You see, this is the point at which we must start reconciling what we know of field fortifications as a function of military science with what we know of the same fortifications as a described from wartime correspondence and observed with the surviving works.  Indeed, if one studies the accounts and walks along the surviving works, there are serious questions about how much of Mahan’s teaching shows up on the battlefield.  Sure, we see star forts, bastions, and redans at some places.  But how do we account for the entrenchments scattered about Virginia, particularly from the Overland Campaign?  (And mention Northern Georgia and a plethora of other places, but I’m selecting a handy point of reference here.)  The works at the Wilderness, Spotslyvania, and North Anna seem to be contradictory, in some places by small increments but at others with a wide gap, to Mahan’s teaching.

And this requires us, as historians, to recognize military science is not a fixed field of study.  Like any other profession, military science evolves, changes, and re-invents.  It is ever changing, even while reliant on core principles.  And with that in mind, we must lay Mahan’s pre-war teachings beside his post-war revisions, to the same manual of study.  Furthermore, we must also pull in the post-war manuals, such as Wheeler’s, which I much prefer, as additional perspectives.  It is vital to understand not only that military science was applied on the battlefield, but it also evolved due to its application on the battlefield.  We’ll see, as I progress along this thread of posts, how Mahan’s construct of “simple and complex” field fortifications would transition into Wheeler’s “simple, complex, and hasty” fortifications…. and that’s being overly simplistic.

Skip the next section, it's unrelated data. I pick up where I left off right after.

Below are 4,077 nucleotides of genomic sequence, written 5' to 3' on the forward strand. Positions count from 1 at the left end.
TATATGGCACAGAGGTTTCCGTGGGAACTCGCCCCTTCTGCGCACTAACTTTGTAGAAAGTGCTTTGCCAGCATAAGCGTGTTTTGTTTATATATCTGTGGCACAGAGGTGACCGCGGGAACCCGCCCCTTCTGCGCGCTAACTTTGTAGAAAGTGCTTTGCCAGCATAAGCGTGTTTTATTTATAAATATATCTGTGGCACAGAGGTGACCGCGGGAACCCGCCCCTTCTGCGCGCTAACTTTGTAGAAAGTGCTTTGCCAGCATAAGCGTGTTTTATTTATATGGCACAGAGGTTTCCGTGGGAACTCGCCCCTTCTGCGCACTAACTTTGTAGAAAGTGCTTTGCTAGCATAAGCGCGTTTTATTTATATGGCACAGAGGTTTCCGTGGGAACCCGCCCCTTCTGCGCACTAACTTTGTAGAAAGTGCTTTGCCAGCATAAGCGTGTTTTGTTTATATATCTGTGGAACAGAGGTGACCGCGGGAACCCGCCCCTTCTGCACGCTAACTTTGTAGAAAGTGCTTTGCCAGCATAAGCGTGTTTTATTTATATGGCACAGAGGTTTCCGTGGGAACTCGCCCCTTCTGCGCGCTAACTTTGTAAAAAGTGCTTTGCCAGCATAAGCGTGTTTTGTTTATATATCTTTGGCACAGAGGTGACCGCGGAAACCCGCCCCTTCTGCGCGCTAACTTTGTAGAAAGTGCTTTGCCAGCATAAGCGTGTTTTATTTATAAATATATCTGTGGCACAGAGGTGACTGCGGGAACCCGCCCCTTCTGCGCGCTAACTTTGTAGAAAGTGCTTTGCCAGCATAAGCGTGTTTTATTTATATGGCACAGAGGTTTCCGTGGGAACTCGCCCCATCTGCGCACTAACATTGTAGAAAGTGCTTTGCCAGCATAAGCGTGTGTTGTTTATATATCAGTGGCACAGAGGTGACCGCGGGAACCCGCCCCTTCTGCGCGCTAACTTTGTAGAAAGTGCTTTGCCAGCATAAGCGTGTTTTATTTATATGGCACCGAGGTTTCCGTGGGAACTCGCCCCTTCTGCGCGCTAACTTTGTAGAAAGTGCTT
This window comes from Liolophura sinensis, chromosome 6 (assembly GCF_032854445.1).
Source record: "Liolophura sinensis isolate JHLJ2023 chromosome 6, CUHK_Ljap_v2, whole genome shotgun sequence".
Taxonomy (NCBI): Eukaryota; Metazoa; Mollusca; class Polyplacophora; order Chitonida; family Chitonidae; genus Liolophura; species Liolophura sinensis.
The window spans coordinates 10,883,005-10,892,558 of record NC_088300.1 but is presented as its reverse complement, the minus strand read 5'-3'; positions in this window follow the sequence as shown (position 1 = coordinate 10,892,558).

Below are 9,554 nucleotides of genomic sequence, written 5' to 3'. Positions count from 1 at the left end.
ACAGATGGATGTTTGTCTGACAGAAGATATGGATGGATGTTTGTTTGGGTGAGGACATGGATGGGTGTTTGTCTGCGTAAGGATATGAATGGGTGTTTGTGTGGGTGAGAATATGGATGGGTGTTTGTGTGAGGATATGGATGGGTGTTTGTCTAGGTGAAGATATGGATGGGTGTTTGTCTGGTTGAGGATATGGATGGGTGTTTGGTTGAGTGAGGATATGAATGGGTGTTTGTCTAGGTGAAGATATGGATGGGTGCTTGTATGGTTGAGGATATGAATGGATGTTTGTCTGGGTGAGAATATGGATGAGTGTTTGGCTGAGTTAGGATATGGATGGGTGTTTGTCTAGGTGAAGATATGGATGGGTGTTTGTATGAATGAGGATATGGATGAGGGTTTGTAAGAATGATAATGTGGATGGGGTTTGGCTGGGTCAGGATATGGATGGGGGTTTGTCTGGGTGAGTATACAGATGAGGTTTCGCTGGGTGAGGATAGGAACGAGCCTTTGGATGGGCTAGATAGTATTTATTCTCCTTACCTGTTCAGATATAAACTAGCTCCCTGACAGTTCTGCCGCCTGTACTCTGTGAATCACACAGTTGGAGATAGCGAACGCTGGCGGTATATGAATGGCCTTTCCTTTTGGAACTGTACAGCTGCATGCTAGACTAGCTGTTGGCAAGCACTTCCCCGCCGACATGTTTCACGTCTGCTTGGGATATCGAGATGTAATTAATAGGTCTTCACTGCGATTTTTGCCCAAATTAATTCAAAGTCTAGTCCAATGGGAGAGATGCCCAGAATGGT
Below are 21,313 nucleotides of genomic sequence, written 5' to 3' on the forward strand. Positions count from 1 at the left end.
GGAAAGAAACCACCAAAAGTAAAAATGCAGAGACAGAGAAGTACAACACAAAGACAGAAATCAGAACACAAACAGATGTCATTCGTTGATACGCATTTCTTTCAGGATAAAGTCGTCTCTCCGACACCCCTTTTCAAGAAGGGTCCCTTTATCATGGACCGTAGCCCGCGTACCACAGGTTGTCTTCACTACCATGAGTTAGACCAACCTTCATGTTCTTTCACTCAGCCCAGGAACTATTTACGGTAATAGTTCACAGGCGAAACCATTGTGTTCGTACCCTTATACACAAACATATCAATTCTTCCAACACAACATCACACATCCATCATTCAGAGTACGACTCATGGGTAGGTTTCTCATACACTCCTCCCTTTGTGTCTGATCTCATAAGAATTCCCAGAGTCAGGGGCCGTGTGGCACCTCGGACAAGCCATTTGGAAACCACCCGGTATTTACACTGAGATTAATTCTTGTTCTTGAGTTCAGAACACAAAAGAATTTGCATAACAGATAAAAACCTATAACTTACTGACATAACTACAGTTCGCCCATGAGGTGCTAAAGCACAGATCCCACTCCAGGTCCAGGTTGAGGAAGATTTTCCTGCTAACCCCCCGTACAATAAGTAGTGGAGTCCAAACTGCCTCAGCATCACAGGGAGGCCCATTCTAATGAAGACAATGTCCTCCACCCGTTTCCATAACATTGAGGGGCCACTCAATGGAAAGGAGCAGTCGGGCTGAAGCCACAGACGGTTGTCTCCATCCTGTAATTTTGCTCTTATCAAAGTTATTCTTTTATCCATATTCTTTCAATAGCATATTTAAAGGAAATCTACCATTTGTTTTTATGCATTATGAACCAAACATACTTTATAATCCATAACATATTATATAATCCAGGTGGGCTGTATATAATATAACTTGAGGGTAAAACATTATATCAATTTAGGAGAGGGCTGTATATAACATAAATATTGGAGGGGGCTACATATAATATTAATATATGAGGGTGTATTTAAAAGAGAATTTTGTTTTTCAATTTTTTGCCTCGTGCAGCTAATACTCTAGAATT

There in lies the complexity when studying these complex entrenchments.  There is much a “point in time” to consider.  Not so much that manuals needed to be re-written, but that the re-writing was derived from experience derived from the very occurrences being studied.

I’ll go one further.  It is not enough that we recognize that military science evolved, offering a new approach to the application of field fortifications.  We should also seek out the drivers that caused that evolution.  Now we might lay this at the alter of the rifled musket.  But I’d challenge that long held belief a bit.  If this was all due to accurate, high-velocity projectiles, wouldn’t the natural evolution be towards thicker, stouter, more resilient works?

I say there’s more to it than just the mine ball and Hotchkiss shells.  And that something had to do with the point Mahan cited – time and labor.  In my opinion, the more important driver on military science were the advancements of technology that translated to better logistics and communications.  Those, by application, translated to operational mobility which far surpassed that of previous generations of warfighters. Then by extension, that gave the battlefield commander more resources to apply to the situation. You see, in order to add more complexity to those complex entrenchments, one must afford more time and labor.

OK…. I’m tipping my hand to a conclusion for which I’ve not presented the evidence.  To do that, we must first explore Mahan’s complex entrenchments, or lines, in detail.

(Citations from Dennis Hart Mahan, A Treatise on Field Fortifications, New York: John Wiley, 1852, pages 69 and 75.)